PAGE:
Source: Kate Ng, The Independent
Vocabulary in context (Merriam Webster): reducible \ ri-ˈdüs , -ˈdyüs \ to diminish in size, amount, extent, or number intangible \ (ˌ)in-ˈtan-jə-bəl \ an abstract quality or attribute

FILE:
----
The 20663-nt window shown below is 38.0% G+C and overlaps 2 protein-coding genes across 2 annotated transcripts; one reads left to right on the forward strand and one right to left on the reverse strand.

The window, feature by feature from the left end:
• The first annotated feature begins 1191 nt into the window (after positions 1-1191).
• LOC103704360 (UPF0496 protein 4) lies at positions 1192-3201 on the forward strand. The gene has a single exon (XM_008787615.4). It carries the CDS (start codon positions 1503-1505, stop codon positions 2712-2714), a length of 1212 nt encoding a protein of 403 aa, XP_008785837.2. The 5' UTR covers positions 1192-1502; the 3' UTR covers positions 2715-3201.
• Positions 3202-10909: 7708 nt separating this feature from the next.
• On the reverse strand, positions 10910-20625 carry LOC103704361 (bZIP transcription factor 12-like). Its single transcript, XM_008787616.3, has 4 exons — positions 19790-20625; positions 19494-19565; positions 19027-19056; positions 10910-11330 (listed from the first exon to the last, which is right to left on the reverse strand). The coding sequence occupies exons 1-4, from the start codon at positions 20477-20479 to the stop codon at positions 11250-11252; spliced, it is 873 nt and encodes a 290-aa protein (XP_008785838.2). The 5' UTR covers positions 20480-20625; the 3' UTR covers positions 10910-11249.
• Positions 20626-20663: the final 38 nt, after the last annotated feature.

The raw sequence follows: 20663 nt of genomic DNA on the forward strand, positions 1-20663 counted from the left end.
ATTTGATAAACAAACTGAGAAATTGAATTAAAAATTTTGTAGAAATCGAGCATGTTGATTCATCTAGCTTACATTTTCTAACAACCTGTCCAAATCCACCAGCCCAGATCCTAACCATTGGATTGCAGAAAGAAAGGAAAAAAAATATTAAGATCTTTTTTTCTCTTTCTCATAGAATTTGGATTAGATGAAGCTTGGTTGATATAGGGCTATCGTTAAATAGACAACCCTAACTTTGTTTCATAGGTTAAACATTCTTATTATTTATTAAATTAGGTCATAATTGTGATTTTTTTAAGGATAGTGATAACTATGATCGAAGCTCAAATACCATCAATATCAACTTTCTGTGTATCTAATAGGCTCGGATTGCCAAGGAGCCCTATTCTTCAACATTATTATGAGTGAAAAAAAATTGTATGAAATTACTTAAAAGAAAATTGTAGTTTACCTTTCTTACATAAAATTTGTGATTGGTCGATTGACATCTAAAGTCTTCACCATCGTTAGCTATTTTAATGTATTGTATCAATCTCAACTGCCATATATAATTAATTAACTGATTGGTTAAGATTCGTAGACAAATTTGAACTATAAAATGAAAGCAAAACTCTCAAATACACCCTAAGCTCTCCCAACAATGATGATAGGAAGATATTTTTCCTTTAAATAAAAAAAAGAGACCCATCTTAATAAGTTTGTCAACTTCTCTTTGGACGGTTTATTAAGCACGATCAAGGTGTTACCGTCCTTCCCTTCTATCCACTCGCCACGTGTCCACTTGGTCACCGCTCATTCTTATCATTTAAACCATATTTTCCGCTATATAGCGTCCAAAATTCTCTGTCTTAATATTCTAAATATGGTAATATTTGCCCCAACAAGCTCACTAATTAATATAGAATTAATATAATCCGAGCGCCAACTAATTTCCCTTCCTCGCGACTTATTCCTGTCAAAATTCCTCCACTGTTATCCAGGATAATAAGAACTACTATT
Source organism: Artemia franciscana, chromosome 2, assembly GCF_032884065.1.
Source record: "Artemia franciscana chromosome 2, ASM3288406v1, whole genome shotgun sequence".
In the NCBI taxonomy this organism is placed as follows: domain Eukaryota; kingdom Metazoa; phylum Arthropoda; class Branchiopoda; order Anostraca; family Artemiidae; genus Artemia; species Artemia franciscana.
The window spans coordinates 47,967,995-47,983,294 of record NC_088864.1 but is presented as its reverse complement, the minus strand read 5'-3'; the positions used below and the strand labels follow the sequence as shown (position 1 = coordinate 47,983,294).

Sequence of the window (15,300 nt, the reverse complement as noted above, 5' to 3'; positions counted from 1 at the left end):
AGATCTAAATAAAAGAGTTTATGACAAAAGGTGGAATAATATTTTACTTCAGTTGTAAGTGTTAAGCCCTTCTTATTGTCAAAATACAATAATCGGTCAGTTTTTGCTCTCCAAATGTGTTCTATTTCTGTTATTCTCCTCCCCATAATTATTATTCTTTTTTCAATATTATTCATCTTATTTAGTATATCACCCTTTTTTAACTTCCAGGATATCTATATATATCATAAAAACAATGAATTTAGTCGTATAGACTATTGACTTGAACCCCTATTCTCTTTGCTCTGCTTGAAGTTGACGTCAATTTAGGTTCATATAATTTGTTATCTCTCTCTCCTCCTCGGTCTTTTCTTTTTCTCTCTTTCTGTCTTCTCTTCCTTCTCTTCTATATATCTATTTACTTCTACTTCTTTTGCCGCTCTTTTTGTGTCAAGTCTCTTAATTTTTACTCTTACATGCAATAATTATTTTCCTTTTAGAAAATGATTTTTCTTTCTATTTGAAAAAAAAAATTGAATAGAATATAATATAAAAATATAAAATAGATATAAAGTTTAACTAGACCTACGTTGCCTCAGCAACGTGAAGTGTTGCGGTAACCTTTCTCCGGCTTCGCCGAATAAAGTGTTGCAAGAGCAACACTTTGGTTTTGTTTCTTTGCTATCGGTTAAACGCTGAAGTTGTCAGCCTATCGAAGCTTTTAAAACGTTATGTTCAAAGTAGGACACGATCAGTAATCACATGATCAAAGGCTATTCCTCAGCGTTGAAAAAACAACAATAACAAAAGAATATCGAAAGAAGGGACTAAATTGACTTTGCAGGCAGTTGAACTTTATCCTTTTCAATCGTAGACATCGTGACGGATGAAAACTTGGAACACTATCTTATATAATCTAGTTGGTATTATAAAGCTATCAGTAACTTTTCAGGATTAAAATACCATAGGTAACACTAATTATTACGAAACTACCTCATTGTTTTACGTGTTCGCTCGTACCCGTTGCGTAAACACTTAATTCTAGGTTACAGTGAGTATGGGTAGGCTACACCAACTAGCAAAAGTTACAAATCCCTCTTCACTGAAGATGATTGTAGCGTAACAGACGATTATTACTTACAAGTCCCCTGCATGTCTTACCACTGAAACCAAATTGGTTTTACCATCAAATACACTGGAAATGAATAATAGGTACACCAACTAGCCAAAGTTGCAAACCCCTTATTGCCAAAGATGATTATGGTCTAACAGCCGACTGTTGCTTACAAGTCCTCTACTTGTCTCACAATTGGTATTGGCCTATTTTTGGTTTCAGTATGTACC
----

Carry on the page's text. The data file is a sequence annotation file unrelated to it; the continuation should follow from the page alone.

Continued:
Fashion magazine’s most diverse cover yet comes after criticism over its attitudes towards race and inclusivity. Trans and plus-size models of varying ethnicities will feature on the cover of US Vogue’s September issue, making it the fashion magazine’s most diverse cover yet. Appearing on the new extended cover are industry icons Bella Hadid, Kaia Gerber and Madonna’s daughter Lourdes Leon, as well as plus-size models Yumi Nu and Precious Lee, trans model Ariel Nicholson, South Sudanese-American model Anok Yai, and Chinese-American model Sherry Shi. The theme of the upcoming issue is “New Beginnings” and celebrates the models and designers for “challenging definitions of beauty” as well as bringing about “an industry-wide reckoning” over beauty standards. Becca McCharen-Tran, founder of Chromat, told the magazine that fashion “has gotten the message that casting models from diverse backgrounds is the absolute bare minimum”. In recent years, US Vogue has faced a reckoning of its own, as editor-in-chief Anna Wintour was accused of racism and of cultivating a racist work environment. An investigation by the New York Times in October 2020 reported allegations that Wintour had encouraged a “thin, rich and white” standard of beauty within the magazine and as part of her wider influence on the fashion industry. The upcoming September issue appears to be a bid to address the publication’s problem with model diversity and aims to showcase “the transformation of the model from object to subject”. “What stands out about the women on this cover is that they’re not reducible to kind; each is a unique superstar with her own story to tell, of which her beauty is merely a part,” wrote Maya Singer in US Vogue’s cover story. The shift made by designers towards casting models of “whatever size, age, ethnicity or gender” is described as a “revolution”, spurred on by the beauty industry being “democratised” by social media. But while diversity is welcomed, Ariel noted that “there are limits to what ‘representation’ can do” and added she had been put in a “box” because she is a trans model. “Obviously it’s a big deal being the first trans woman on the cover of Vogue, but it’s also hard to say exactly what kind of big deal it is when the effects are so intangible,” she said. Yumi added: “I guess there’s a part of me that feels labels can be limiting. In an ideal world, maybe we wouldn’t have them.” The September issue will give readers a look into US Vogue’s office in New York City, with the models posing among editors, stylists and other magazine staff going about their day-to-day work. On the cover, the models are pictured laughing and smiling together while an editor works on a computer behind them. Gerber wears a blue geometric lace Tom Ford minidress, Yai dons a chain-strap dress by Ralph Lauren Collection, Lee poses in a polka dot Carolina Herrera dress, Hadid wears a sequinned gown by Christopher John Rogers, Shi cheers in a cream Proenza Schouler trouser suit, Nicholson and Nu clap while wearing Christopher John Rogers and Mara Hoffman dresses respectively, and Leon looks on in a silver Michael Kors Collection minidress.